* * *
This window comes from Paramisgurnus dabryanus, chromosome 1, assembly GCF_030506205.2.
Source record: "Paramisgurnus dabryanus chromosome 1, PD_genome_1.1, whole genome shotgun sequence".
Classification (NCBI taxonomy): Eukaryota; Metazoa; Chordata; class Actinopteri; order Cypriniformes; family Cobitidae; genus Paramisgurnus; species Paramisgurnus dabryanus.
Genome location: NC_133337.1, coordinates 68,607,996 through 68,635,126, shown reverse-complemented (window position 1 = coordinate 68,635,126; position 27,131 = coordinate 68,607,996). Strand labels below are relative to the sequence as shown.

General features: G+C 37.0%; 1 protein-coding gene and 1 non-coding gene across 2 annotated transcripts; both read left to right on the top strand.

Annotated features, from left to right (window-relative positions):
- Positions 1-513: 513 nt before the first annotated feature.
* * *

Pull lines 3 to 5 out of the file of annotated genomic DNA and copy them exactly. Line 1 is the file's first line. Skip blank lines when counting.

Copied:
Classification (NCBI taxonomy): Eukaryota; Metazoa; Chordata; class Actinopteri; order Cypriniformes; family Cobitidae; genus Paramisgurnus; species Paramisgurnus dabryanus.
Genome location: NC_133337.1, coordinates 68,607,996 through 68,635,126, shown reverse-complemented (window position 1 = coordinate 68,635,126; position 27,131 = coordinate 68,607,996). Strand labels below are relative to the sequence as shown.

General features: G+C 37.0%; 1 protein-coding gene and 1 non-coding gene across 2 annotated transcripts; both read left to right on the top strand.